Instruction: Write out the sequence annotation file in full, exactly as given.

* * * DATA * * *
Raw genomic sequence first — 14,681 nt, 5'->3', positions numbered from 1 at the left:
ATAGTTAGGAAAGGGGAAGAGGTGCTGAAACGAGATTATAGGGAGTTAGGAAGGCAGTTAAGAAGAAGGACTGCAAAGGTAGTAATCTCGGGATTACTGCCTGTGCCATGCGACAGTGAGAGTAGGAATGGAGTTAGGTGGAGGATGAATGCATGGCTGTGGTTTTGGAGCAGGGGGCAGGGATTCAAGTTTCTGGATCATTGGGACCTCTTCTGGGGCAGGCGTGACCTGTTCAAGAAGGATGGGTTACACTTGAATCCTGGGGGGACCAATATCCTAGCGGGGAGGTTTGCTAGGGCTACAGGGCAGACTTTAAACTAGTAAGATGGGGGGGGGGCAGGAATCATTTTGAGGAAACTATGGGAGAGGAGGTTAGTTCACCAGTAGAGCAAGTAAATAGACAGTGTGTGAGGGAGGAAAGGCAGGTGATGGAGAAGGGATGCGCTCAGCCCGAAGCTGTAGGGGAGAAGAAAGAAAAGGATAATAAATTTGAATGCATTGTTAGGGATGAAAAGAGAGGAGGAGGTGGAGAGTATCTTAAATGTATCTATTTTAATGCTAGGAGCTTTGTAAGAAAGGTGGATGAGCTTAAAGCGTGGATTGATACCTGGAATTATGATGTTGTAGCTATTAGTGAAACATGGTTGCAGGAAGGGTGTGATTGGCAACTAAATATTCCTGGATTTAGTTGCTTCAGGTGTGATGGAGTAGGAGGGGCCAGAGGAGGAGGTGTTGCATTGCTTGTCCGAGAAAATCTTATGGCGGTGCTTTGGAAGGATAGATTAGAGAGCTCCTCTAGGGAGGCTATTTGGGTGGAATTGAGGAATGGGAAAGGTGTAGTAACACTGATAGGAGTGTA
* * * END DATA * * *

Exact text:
Raw genomic sequence first — 14,681 nt, 5'->3', positions numbered from 1 at the left:
ATAGTTAGGAAAGGGGAAGAGGTGCTGAAACGAGATTATAGGGAGTTAGGAAGGCAGTTAAGAAGAAGGACTGCAAAGGTAGTAATCTCGGGATTACTGCCTGTGCCATGCGACAGTGAGAGTAGGAATGGAGTTAGGTGGAGGATGAATGCATGGCTGTGGTTTTGGAGCAGGGGGCAGGGATTCAAGTTTCTGGATCATTGGGACCTCTTCTGGGGCAGGCGTGACCTGTTCAAGAAGGATGGGTTACACTTGAATCCTGGGGGGACCAATATCCTAGCGGGGAGGTTTGCTAGGGCTACAGGGCAGACTTTAAACTAGTAAGATGGGGGGGGGGCAGGAATCATTTTGAGGAAACTATGGGAGAGGAGGTTAGTTCACCAGTAGAGCAAGTAAATAGACAGTGTGTGAGGGAGGAAAGGCAGGTGATGGAGAAGGGATGCGCTCAGCCCGAAGCTGTAGGGGAGAAGAAAGAAAAGGATAATAAATTTGAATGCATTGTTAGGGATGAAAAGAGAGGAGGAGGTGGAGAGTATCTTAAATGTATCTATTTTAATGCTAGGAGCTTTGTAAGAAAGGTGGATGAGCTTAAAGCGTGGATTGATACCTGGAATTATGATGTTGTAGCTATTAGTGAAACATGGTTGCAGGAAGGGTGTGATTGGCAACTAAATATTCCTGGATTTAGTTGCTTCAGGTGTGATGGAGTAGGAGGGGCCAGAGGAGGAGGTGTTGCATTGCTTGTCCGAGAAAATCTTATGGCGGTGCTTTGGAAGGATAGATTAGAGAGCTCCTCTAGGGAGGCTATTTGGGTGGAATTGAGGAATGGGAAAGGTGTAGTAACACTGATAGGAGTGTA